However Malaysian authorities have not made a decision on whether the body would eventually be handed over to North Korea.
Doan Thin Hoang, 28, is one of two women suspected in Monday's fatal poisoning of Kim Jong Nam at Malaysia's Kuala Lumpur International Airport.
Kim, who died on the way to a hospital, told medical workers that he had been attacked with a chemical spray, the official said. According to U.S. media, Washington officials said that Kim Jong Nam could be assassinated by Pyongyang's security agents. But the Malaysian official said the autopsy was still continuing.
Jong-nam, 45, died after he was attacked at the Kuala Lumpur International Airport 2 (KLIA2) on Monday.
Still photos of the video, confirmed as authentic by police, showed a woman in a skirt and long-sleeved white T-shirt with "LOL" across the front.
They were identified from CCTV footage in the airport before they fled in a taxi.
Mr Kim is the estranged older half-brother of North Korean leader Kim Jong Un.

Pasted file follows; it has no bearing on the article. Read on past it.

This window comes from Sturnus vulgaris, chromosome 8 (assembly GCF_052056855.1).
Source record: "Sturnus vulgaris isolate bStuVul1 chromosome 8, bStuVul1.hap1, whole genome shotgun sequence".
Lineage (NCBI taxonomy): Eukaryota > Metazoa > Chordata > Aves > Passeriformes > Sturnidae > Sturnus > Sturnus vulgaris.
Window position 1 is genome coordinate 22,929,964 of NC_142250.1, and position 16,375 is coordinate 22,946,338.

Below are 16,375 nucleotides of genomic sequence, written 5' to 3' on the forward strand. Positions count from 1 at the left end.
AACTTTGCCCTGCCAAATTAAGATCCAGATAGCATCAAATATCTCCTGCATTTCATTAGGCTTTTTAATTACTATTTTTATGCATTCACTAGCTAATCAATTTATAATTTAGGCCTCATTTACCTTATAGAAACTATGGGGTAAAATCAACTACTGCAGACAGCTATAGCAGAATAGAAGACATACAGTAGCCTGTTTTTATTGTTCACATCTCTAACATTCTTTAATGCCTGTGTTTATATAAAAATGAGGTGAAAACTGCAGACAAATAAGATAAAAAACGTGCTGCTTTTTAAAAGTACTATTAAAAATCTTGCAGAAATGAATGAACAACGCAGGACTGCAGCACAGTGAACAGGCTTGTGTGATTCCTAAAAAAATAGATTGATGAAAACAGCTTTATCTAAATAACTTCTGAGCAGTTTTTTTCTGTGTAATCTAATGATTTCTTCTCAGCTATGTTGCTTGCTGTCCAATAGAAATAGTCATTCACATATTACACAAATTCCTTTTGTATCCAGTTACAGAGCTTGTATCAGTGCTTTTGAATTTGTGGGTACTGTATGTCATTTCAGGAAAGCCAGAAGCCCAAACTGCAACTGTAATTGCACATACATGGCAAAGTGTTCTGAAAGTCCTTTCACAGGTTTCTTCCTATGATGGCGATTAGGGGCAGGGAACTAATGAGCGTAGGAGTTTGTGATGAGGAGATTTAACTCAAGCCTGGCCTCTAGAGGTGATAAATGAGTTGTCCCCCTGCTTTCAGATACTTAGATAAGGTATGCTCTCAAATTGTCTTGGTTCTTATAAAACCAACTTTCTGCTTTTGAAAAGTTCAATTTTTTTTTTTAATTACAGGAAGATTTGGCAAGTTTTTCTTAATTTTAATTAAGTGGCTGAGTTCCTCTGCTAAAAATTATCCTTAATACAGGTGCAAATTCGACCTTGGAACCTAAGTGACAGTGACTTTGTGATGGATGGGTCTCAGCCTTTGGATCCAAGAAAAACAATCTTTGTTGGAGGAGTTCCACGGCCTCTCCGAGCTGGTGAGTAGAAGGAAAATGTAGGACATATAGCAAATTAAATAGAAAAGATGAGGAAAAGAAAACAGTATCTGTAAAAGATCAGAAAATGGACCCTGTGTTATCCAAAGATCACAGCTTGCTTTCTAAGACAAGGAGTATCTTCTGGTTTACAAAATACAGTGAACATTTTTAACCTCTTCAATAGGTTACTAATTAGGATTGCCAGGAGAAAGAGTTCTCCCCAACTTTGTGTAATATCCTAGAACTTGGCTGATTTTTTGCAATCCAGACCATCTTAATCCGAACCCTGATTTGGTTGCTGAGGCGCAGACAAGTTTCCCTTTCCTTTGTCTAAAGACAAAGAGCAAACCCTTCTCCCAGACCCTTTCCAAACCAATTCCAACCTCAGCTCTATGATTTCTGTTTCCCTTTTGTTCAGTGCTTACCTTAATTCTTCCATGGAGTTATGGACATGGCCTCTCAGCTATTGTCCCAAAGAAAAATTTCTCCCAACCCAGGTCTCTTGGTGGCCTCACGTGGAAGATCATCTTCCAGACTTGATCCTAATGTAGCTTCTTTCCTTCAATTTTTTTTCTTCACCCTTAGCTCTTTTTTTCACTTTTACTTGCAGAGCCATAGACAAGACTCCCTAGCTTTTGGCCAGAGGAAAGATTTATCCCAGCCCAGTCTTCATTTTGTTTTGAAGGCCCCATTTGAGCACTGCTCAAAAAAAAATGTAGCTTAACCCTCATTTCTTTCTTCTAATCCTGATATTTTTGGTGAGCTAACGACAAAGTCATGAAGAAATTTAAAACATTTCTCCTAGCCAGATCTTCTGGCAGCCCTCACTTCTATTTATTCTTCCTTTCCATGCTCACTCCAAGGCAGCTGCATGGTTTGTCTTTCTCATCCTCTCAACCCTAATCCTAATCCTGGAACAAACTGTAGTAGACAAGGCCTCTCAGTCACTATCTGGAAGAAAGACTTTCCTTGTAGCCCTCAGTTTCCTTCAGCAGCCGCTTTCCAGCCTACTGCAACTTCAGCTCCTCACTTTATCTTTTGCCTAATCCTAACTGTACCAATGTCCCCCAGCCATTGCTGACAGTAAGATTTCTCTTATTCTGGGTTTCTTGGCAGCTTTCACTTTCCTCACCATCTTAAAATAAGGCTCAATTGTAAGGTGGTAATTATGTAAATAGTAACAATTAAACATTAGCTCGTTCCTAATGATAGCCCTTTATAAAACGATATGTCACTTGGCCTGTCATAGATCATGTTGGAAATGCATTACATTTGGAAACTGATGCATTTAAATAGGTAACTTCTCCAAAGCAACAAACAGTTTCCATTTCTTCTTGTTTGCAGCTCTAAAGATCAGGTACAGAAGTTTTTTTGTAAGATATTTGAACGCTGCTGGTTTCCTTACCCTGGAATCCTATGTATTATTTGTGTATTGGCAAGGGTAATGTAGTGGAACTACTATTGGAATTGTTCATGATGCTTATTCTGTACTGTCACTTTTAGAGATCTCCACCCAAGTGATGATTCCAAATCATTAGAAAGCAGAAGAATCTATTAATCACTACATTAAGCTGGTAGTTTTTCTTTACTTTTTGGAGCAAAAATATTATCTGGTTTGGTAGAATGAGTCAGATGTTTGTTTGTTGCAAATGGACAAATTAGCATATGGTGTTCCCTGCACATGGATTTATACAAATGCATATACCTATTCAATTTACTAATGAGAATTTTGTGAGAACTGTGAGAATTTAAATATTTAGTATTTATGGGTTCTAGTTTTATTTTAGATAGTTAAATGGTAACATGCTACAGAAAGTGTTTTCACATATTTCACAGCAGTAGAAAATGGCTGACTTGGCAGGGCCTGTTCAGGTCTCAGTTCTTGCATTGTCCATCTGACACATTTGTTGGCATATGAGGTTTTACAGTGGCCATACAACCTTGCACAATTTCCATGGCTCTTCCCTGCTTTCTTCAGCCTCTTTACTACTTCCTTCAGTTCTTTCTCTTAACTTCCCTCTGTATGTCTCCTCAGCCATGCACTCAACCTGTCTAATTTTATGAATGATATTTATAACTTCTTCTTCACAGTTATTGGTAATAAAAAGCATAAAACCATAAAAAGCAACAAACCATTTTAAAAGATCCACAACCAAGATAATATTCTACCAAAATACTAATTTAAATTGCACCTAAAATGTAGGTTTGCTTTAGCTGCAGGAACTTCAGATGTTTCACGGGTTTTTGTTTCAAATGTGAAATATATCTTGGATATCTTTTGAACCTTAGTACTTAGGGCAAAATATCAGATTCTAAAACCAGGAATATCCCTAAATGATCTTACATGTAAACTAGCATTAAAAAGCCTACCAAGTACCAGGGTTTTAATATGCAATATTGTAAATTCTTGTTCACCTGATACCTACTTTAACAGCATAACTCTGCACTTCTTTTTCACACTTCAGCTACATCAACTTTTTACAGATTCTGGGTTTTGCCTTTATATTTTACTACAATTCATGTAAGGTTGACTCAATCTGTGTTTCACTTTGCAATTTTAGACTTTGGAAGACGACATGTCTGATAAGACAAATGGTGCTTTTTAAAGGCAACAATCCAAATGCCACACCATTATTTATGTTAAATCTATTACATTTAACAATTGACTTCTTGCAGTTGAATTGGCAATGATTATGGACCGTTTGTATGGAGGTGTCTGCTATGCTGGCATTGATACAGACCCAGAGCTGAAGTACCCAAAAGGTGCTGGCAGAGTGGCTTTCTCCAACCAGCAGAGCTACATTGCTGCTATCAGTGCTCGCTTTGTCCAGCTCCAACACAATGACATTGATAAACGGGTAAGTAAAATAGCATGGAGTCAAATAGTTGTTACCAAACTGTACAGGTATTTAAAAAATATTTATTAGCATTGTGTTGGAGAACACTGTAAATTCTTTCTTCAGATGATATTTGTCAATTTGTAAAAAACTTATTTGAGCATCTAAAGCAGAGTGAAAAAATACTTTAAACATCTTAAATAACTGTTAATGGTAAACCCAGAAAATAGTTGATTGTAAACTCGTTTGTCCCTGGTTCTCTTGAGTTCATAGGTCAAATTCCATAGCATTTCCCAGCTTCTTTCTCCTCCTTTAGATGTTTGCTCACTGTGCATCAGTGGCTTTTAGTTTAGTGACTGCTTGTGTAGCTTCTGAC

South Korea's acting President and Prime Minister held a National Security Council meeting on Wednesday morning to discuss the death, according to a statement released by the Blue House.
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The NIS also cited a "genuine" attempt by North Korea to kill Kim Jong Nam in 2012, the lawmakers said.
The letter said: "I hope you cancel the order for the punishment of me and my family".
"Malaysia said it won't be pressured into anything. we will stick to procedures", a source told Reuters.
"Yes, nearly certainly", North Korea expert Van Jackson told Bloomberg.
It is not clear when he left North Korea, but Kim Jong Nam spent time living in Macau and China and was absent from his father's funeral in 2011, fueling earlier rumors that he had been banished from the country. Cars belonging to the North Korean Embassy were seen at the hospital.
Although there was scant evidence that Kim Jong Nam was plotting against the North Korean leader, he provided an alternative for North Koreans who would want to depose his brother. He had also once told a Japanese TV station that he was personally opposed to a third generation of Kims ruling North Korea. Mr Kim, who travelled widely, was known to use fake passports.
He was probably not viewed as a direct threat to his half brother, but as "an obstacle to Kim Jong Un's plan to maintain the regime for the next 20 to 30 years", the professor said. "Kim Jong-un could strengthen his grip on power in the short term, but it will weaken his power base in the long term and it could mark the beginning of the end of the regime".